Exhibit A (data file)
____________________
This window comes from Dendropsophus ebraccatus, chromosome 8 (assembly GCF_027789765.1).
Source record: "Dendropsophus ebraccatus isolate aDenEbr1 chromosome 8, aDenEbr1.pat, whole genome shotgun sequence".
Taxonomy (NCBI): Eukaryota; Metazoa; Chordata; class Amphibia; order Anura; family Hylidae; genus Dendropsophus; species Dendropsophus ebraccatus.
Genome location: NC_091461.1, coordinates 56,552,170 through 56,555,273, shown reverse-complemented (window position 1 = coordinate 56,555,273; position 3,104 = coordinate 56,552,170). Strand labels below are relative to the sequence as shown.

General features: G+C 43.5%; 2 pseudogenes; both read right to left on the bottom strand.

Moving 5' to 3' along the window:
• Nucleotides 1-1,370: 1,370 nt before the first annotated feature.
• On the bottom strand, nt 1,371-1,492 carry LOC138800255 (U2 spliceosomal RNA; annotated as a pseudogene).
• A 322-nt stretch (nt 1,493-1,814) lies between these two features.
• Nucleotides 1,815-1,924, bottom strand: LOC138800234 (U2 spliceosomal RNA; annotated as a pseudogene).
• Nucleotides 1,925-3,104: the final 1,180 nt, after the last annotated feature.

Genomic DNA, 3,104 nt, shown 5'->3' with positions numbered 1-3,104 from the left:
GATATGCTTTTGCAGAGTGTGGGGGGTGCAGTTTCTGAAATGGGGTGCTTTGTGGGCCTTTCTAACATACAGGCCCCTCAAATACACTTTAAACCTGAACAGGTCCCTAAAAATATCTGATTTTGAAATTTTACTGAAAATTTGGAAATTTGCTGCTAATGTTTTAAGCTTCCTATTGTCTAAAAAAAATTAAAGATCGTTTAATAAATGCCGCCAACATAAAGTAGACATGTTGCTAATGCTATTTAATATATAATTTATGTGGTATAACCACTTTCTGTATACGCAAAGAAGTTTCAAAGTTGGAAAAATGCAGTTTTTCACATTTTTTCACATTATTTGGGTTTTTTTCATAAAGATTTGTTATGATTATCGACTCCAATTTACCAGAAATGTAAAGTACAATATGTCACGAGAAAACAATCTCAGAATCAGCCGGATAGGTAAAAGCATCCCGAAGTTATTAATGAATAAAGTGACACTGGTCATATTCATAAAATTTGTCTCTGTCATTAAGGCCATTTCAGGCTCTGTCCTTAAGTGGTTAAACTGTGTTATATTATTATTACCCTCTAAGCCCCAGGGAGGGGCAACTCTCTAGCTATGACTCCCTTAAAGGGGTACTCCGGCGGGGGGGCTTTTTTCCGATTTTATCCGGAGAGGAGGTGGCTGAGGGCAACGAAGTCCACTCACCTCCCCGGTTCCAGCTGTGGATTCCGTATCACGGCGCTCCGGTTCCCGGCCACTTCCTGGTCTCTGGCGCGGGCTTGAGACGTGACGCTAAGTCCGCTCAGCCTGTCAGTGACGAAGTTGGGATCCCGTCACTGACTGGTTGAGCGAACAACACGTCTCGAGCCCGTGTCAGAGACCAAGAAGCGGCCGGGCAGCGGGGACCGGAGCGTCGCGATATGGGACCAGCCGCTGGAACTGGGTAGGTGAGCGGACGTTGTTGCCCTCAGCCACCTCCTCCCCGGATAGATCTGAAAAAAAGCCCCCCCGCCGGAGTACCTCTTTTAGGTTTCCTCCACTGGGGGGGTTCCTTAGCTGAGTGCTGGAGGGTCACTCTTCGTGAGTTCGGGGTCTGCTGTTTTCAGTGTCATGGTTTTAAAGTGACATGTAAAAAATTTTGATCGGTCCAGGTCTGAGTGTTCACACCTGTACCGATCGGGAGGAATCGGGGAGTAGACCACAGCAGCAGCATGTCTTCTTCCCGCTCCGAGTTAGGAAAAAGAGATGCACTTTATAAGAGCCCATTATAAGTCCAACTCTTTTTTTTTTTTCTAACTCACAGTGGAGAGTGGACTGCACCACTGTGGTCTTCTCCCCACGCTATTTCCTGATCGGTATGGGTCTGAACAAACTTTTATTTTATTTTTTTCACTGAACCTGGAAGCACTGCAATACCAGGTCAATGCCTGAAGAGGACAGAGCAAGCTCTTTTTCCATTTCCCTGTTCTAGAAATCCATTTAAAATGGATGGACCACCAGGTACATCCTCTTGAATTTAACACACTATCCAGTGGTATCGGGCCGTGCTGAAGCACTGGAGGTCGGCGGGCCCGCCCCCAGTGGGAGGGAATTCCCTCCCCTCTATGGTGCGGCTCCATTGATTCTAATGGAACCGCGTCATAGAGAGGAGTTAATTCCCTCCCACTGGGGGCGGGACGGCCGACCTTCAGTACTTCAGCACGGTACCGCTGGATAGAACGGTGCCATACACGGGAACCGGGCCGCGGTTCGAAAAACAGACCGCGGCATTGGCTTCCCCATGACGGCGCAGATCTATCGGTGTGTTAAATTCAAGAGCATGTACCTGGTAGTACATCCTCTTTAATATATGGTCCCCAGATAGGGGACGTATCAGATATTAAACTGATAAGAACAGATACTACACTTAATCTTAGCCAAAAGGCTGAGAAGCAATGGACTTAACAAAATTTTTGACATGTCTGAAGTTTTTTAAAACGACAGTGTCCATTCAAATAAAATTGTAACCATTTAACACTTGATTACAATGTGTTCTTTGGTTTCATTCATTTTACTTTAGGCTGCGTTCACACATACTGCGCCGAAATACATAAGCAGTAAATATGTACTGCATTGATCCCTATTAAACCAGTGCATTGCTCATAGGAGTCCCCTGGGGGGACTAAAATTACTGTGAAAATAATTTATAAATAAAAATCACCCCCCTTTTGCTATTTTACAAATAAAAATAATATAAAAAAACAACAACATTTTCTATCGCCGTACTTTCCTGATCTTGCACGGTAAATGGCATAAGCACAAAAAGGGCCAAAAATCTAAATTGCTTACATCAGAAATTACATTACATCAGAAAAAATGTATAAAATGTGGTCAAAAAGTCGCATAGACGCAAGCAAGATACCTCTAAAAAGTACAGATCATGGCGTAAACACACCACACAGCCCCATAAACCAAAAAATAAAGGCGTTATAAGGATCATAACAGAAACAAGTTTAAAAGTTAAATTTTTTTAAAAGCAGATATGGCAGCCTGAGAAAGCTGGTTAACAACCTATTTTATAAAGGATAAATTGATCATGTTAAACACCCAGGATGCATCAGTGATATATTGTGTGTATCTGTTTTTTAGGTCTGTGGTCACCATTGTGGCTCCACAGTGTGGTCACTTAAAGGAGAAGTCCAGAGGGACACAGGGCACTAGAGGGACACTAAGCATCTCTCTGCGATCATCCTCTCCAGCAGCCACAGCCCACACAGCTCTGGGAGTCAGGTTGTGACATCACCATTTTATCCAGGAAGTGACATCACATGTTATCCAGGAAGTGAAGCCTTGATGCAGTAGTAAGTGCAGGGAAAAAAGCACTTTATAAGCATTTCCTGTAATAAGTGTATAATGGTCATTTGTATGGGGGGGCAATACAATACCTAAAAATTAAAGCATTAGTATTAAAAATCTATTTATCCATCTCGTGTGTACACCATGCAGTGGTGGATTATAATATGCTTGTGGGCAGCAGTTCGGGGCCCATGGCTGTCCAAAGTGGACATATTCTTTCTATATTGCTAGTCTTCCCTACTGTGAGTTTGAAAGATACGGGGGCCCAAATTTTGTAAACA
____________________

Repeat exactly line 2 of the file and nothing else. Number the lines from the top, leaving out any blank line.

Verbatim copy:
Source record: "Dendropsophus ebraccatus isolate aDenEbr1 chromosome 8, aDenEbr1.pat, whole genome shotgun sequence".